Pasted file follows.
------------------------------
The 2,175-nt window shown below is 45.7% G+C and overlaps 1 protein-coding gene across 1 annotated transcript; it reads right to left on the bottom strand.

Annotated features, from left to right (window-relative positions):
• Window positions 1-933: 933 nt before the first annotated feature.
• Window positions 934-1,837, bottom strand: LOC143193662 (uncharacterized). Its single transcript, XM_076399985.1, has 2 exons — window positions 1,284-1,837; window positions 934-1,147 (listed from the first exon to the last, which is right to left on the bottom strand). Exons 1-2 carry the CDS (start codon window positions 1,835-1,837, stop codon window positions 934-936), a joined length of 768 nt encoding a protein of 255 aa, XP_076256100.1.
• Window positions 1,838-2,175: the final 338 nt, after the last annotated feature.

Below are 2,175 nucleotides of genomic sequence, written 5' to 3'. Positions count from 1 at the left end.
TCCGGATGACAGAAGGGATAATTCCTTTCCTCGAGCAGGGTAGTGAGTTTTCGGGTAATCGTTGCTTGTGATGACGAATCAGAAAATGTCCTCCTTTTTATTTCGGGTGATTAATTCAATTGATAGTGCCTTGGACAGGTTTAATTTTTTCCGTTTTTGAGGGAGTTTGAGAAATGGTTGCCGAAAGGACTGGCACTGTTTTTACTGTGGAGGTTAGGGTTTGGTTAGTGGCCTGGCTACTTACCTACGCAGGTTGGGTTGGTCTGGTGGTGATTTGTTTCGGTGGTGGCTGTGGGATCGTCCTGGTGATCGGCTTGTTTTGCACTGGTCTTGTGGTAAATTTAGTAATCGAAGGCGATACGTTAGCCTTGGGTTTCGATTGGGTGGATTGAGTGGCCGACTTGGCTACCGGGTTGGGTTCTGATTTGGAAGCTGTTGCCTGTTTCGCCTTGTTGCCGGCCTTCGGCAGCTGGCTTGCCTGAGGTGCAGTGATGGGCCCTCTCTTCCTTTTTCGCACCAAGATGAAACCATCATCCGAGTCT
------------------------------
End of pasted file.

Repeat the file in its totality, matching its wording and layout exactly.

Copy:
The 2,175-nt window shown below is 45.7% G+C and overlaps 1 protein-coding gene across 1 annotated transcript; it reads right to left on the bottom strand.

Annotated features, from left to right (window-relative positions):
• Window positions 1-933: 933 nt before the first annotated feature.
• Window positions 934-1,837, bottom strand: LOC143193662 (uncharacterized). Its single transcript, XM_076399985.1, has 2 exons — window positions 1,284-1,837; window positions 934-1,147 (listed from the first exon to the last, which is right to left on the bottom strand). Exons 1-2 carry the CDS (start codon window positions 1,835-1,837, stop codon window positions 934-936), a joined length of 768 nt encoding a protein of 255 aa, XP_076256100.1.
• Window positions 1,838-2,175: the final 338 nt, after the last annotated feature.

Below are 2,175 nucleotides of genomic sequence, written 5' to 3'. Positions count from 1 at the left end.
TCCGGATGACAGAAGGGATAATTCCTTTCCTCGAGCAGGGTAGTGAGTTTTCGGGTAATCGTTGCTTGTGATGACGAATCAGAAAATGTCCTCCTTTTTATTTCGGGTGATTAATTCAATTGATAGTGCCTTGGACAGGTTTAATTTTTTCCGTTTTTGAGGGAGTTTGAGAAATGGTTGCCGAAAGGACTGGCACTGTTTTTACTGTGGAGGTTAGGGTTTGGTTAGTGGCCTGGCTACTTACCTACGCAGGTTGGGTTGGTCTGGTGGTGATTTGTTTCGGTGGTGGCTGTGGGATCGTCCTGGTGATCGGCTTGTTTTGCACTGGTCTTGTGGTAAATTTAGTAATCGAAGGCGATACGTTAGCCTTGGGTTTCGATTGGGTGGATTGAGTGGCCGACTTGGCTACCGGGTTGGGTTCTGATTTGGAAGCTGTTGCCTGTTTCGCCTTGTTGCCGGCCTTCGGCAGCTGGCTTGCCTGAGGTGCAGTGATGGGCCCTCTCTTCCTTTTTCGCACCAAGATGAAACCATCATCCGAGTCT